Week 1: Course Introduction and Essay Writing

Academic Integrity

Students are expected to do their own work and not copy from other students or from books or other sources. Being honest!

Introduction to Essays

Learning Objectives

  • explain what an academic essay is
  • identify the parts of an academic essay
  • explain what each part of an academic essay is for

What is an essay?

  • a piece of writing about one topic
  • several paragraphs that help to develop the topic

Parts of an essay

  • Title
  • Introduction
    • Background
    • general statement
    • thesis statement
  • Body Pragraphs
    • at least 2, able to have more
    • help to develop thesis statement
    • Reasons and examples
  • Conclusion
    • Wrap up
    • Summarize main points or restate thesis

Purpose of the paragrphs

  • Introduction
    • Thesis Statement
  • 1st Support Topic
    • Details & Examples
  • 2nd Support Topic
    • Details & Examples
  • 3rd Support Topic
    • Details & Examples
  • Conclusion
    • Summary

If the body paragraphs are not related thesis statement, rewrite the paragraphs or update thesis.

Types of Essays

  • Illustration: supports a thesis using examples
  • Argument: Give reasons for thesis
  • Classification: Divide topic into categories
  • Compare/Contrast: Shows similarity/differences between two things.
  • Cause/Effect: Describe the causes/effect of something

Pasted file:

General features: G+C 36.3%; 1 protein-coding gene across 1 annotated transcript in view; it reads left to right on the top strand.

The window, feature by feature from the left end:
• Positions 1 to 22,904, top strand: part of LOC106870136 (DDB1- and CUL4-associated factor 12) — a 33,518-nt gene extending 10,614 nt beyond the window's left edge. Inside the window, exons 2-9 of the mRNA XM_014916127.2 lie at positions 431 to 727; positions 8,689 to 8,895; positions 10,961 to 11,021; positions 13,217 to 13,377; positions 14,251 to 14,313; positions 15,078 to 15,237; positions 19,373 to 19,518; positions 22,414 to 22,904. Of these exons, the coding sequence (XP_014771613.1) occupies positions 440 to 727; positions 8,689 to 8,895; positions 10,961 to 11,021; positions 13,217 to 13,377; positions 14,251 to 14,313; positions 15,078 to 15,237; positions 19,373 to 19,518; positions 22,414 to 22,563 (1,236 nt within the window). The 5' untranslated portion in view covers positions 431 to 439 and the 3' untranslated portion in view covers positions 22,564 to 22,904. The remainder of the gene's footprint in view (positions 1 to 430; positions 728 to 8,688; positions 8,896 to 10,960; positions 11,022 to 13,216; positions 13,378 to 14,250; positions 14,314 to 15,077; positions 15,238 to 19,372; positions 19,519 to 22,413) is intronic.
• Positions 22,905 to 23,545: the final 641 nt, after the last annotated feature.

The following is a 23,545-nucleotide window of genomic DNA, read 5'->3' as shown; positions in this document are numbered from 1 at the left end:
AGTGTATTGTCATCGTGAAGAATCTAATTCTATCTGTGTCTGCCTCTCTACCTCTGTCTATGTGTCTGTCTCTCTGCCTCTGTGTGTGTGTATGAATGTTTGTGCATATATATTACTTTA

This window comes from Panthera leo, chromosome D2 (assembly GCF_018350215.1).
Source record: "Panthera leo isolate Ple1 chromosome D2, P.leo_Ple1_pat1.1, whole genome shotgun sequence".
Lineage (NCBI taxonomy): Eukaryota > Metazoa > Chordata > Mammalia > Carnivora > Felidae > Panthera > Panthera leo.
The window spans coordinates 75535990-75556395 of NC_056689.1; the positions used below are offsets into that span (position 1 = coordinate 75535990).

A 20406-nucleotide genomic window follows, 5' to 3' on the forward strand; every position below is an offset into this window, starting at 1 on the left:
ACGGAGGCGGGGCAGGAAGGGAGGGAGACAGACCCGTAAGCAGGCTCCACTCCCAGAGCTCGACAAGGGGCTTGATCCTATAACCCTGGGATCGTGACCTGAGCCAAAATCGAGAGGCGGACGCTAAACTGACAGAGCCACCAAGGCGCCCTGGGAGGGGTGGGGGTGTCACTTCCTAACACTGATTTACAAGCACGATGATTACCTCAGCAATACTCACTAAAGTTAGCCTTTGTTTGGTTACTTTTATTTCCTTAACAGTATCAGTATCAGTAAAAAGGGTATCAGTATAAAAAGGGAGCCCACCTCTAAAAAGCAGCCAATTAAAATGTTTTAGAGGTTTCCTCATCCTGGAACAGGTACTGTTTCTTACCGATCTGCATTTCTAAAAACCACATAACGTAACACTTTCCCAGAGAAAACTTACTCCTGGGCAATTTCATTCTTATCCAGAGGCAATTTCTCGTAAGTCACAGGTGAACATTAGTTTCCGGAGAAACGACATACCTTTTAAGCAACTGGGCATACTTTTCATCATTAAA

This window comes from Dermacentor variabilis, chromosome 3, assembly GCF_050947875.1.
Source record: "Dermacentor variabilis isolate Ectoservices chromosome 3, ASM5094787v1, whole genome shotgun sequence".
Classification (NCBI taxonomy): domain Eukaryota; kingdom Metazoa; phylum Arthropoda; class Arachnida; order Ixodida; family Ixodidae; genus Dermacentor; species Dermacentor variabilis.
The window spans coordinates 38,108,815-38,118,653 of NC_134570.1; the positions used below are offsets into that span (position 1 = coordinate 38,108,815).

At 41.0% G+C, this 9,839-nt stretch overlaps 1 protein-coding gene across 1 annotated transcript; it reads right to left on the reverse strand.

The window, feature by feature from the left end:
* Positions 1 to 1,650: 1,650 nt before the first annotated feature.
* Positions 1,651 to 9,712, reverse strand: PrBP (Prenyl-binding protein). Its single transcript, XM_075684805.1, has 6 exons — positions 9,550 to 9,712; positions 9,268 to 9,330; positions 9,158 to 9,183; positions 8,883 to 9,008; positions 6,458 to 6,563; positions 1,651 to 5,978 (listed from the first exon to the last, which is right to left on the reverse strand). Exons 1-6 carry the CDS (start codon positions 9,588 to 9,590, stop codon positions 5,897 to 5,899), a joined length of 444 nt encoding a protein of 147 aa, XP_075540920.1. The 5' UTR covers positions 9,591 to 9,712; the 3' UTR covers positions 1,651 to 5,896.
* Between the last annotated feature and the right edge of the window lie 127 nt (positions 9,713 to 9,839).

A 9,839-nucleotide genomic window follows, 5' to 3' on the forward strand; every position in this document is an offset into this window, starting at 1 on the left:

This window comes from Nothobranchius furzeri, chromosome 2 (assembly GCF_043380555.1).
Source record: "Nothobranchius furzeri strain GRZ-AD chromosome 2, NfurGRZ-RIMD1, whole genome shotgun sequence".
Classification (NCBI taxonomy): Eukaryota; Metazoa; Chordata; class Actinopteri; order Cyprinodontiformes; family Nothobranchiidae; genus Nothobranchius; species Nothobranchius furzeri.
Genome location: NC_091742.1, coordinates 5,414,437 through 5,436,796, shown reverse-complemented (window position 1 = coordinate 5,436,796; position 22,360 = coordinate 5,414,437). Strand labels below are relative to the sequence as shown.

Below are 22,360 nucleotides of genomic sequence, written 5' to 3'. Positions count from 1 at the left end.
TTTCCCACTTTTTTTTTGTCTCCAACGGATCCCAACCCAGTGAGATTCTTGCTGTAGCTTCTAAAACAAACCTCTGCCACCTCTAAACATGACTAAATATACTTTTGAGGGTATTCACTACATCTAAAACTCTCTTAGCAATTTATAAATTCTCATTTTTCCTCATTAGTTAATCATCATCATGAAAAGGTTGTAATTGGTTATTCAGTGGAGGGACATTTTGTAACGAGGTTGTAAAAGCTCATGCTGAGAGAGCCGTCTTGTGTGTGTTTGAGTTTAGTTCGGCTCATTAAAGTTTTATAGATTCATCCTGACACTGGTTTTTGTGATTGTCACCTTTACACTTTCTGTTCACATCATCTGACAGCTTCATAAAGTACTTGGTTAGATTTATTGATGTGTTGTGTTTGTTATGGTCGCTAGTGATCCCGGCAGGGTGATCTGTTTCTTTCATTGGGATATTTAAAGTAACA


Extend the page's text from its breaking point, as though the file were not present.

These essays use a 5 paragraphs structure.

Rules of Academic Essays

  • Use 3rd person pronouns
    • he, she, they, him her, them
    • not I, you, your, me, our, us... (not appropriate for essay)
  • Cite your sources
    • Use quotes and names of sources
  • Use correct grammar and punctuation
  • Use correct format
    • handwritten, typed, MLA, APA
    • double spaced, 12 point fonts, but it depends
    • teacher tell which one to use

Different Kinds of Essays

  • Description (a place or event)
  • Narration (a story)
  • Process (how to do something)
  • Definition (define something with a special way)


  • Introduction with a thesis statement
  • Body paragraphs support thesis
  • Conclusion summarizes or restates
  • Don't use first or second person pronouns (I, me, you, we, etc.)
  • Use quotes if you borrow words
  • Use the correct format
  • Argument, Illustation, Cause/Effect, etc.

Introduction Paragraphs

Learning Objectives

  • identify the parts of an introduction paragraph
  • explain the purpose of an introduction paragraph in academic essays


  • Attract attention
  • Create interest
  • Make the reader want to continue

Surprising Statement

Some people may not realize that McDonald's hamburgers can last for many years without rotting.

Anecdote (story)

The American soccer team was not expected to do well in the World Cup. Then they surprised everyone by beating Ghana in the first match. This early success made fans believe that the U.S. team could go far in the tournament.